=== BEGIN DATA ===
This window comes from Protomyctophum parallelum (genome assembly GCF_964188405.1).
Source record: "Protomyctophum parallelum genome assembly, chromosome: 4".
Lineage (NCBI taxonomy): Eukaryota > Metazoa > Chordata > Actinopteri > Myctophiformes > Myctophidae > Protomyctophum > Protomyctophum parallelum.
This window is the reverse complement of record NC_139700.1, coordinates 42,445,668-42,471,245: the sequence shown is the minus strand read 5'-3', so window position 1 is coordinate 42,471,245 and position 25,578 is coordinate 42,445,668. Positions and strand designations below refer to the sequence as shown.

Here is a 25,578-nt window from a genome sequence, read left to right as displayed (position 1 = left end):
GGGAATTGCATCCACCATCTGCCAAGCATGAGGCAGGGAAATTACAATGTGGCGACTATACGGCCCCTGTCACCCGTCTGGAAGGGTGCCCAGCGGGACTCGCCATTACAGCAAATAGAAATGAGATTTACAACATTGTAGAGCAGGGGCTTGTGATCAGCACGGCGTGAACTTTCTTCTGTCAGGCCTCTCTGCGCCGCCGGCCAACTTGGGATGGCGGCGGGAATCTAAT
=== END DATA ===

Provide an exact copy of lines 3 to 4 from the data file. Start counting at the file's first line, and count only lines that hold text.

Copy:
Lineage (NCBI taxonomy): Eukaryota > Metazoa > Chordata > Actinopteri > Myctophiformes > Myctophidae > Protomyctophum > Protomyctophum parallelum.
This window is the reverse complement of record NC_139700.1, coordinates 42,445,668-42,471,245: the sequence shown is the minus strand read 5'-3', so window position 1 is coordinate 42,471,245 and position 25,578 is coordinate 42,445,668. Positions and strand designations below refer to the sequence as shown.